Jun 29, 2018
Dia Art Foundation featured by New York Magazine/Vulture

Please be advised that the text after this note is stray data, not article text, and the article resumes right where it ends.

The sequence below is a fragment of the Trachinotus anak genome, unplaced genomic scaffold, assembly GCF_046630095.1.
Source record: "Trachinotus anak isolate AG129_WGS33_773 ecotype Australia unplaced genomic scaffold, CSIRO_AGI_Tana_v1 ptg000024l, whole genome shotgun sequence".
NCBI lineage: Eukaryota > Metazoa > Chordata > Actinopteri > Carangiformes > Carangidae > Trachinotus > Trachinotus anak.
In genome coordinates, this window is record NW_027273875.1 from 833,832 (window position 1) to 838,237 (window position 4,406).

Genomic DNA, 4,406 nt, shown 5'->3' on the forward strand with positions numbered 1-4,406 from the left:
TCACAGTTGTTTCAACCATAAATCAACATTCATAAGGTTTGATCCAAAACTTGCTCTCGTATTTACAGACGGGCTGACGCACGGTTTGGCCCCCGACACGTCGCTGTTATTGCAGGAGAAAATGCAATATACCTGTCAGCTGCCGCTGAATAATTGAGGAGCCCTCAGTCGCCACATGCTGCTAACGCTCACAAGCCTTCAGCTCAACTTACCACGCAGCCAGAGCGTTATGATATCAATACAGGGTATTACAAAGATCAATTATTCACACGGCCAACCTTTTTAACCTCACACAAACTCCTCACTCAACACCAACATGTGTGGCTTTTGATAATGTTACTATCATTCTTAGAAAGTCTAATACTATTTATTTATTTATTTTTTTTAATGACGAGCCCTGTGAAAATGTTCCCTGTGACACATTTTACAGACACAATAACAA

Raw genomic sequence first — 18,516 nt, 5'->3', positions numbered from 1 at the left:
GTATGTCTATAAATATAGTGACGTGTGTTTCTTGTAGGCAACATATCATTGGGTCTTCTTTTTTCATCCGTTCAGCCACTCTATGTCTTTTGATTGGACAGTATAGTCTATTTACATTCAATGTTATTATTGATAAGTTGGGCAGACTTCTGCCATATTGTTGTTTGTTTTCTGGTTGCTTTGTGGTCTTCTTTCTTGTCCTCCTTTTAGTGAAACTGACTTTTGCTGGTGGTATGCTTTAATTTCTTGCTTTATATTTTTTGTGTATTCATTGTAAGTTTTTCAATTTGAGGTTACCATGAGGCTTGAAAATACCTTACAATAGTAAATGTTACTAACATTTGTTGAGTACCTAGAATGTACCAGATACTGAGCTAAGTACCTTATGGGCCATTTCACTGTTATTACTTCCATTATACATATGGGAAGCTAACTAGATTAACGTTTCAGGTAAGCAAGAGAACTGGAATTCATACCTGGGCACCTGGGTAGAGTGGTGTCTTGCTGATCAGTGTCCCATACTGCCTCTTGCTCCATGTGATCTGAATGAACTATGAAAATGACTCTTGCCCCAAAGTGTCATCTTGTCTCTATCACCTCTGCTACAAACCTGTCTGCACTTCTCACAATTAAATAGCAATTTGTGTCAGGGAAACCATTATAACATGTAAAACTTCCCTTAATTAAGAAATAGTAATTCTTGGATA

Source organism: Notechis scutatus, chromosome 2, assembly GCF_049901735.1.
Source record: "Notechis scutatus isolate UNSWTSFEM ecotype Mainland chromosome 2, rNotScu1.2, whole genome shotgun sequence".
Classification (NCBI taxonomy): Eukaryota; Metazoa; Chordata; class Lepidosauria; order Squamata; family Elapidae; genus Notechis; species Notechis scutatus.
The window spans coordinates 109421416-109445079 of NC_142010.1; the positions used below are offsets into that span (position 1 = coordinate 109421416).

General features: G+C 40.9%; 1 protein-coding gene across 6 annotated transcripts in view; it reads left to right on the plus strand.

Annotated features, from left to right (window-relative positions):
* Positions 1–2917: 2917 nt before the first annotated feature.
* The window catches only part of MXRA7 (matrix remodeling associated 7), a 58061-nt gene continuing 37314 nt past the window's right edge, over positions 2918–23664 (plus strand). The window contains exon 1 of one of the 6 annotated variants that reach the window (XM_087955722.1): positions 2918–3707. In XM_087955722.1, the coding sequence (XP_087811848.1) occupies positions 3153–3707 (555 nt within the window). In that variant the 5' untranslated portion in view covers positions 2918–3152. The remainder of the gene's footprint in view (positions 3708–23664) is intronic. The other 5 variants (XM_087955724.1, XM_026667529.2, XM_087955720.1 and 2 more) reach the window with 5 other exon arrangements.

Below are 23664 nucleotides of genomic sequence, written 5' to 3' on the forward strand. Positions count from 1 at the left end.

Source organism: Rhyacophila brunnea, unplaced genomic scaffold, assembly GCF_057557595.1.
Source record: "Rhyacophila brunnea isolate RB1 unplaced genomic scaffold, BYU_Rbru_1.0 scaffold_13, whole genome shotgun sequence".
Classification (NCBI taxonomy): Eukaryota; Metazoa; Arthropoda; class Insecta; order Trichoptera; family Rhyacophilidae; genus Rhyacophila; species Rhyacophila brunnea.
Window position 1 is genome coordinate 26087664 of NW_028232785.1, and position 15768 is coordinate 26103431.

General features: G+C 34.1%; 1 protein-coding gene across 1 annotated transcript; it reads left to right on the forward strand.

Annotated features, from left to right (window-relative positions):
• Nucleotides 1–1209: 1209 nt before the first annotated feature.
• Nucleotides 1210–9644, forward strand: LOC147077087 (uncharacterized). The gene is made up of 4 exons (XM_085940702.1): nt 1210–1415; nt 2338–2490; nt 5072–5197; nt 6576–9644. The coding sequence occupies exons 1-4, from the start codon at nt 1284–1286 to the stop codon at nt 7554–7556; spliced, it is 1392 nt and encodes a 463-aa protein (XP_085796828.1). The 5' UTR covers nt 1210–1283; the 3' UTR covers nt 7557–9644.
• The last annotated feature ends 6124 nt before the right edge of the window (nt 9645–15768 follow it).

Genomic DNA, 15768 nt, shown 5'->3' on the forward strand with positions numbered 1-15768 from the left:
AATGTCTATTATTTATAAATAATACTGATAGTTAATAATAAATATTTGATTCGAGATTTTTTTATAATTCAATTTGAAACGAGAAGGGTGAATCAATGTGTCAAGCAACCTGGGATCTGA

"On a long list of exotic locales associated with the Dia Art Foundation — the dusty desert in New Mexico, rocky shoreline around Utah’s Great Salt Lake, the alien wilds of Marfa, Texas — is a remote destination a little closer to home: West 22nd Street between 10th and 11th Avenues. Though it now rates as prime real estate in one of the most development-mad districts of Manhattan, the idyllic Chelsea block was less desirable in 1987, when Dia set up shop with the quixotic aim of luring gallerygoers there from Soho. The neighborhood, inasmuch as it could then be deemed as such, consisted of working industry (automotive repair, marble cutters, warehouse space) and sidewalks that were empty at night. Across from Dia, there was a makeshift bar that sometimes spun off barbecues and stickball games in the street. On blocks nearby, there were gunfire blasts and gatherings in seedy S&M haunts and a general sense of dereliction that explains an art review with the headline: “Lugubrious Jenny Holzer Exhibit at One of the City’s Creepiest Spots.” Chelsea then was not like Chelsea now, with hundreds of gleaming galleries and luxury penthouses fetching more than $50 million — but, thanks in part to Dia’s prescient move, it would soon be on its way."